An item which is broken, defective or substandard. Two explainations have been historically applied. The first is that in olden times when food was scarce, people would leave the bones, fat and undesireable portions behind after eating their meal. These second-rate items would be used for soup the next day, so as such, the poor-quality leftovers would "go to pot". The second (and more plausible) explaination is that in the days of the industrial revolution and early mass-production, assembly workers would occasionally find a defective or out-of-tolerance part which was not suitable for use. This part would be sent back to the smelting room to be melted down and re-cast a second time. Since the smelting was done in a giant pot, these defective parts had "gone to pot". In either case, the phrase gained popular use by the American homeowner who would occasionally wear out an item which would fail- often at an inconvenient time.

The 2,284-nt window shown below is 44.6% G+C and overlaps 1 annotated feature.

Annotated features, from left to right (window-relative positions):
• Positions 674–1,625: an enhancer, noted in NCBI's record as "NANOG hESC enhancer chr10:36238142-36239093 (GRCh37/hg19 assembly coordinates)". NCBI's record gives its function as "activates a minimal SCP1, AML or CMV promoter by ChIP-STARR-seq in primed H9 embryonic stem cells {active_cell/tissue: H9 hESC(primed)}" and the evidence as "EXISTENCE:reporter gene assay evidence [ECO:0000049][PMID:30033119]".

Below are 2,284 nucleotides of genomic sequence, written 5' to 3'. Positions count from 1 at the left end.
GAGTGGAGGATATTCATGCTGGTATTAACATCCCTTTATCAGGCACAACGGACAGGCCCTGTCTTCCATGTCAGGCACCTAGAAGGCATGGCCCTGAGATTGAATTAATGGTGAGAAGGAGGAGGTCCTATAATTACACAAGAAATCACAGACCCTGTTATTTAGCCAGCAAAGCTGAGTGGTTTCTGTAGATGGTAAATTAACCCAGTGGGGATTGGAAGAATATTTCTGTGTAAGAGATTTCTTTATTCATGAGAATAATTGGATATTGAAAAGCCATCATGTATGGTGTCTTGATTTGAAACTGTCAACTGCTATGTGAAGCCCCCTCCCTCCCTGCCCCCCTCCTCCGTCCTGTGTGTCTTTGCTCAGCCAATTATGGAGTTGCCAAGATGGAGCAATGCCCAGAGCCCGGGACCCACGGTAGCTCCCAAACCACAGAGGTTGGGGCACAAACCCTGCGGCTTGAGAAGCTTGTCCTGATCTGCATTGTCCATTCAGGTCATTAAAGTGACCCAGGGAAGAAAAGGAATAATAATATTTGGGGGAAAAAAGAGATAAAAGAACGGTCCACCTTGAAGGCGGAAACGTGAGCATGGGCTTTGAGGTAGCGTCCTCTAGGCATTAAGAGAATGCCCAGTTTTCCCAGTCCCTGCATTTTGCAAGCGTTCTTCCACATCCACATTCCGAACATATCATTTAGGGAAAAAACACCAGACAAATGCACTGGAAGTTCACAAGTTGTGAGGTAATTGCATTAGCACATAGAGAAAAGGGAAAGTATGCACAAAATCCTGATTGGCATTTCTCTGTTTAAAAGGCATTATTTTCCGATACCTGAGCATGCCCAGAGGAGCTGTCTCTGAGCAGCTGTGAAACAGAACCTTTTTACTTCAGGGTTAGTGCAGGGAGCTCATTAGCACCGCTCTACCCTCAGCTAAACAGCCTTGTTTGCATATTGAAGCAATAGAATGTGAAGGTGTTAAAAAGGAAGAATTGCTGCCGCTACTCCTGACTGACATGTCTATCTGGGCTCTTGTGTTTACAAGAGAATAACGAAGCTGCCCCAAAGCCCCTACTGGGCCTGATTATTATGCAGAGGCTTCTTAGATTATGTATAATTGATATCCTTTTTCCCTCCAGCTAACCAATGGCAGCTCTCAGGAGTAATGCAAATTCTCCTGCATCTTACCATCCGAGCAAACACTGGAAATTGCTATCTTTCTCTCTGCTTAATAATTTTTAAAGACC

Frank didn't want to take his car in for routine maintenance. I wasn't surprised when his vacation was ruined after the car went to pot last summer.
by Frank Klaune February 22, 2005
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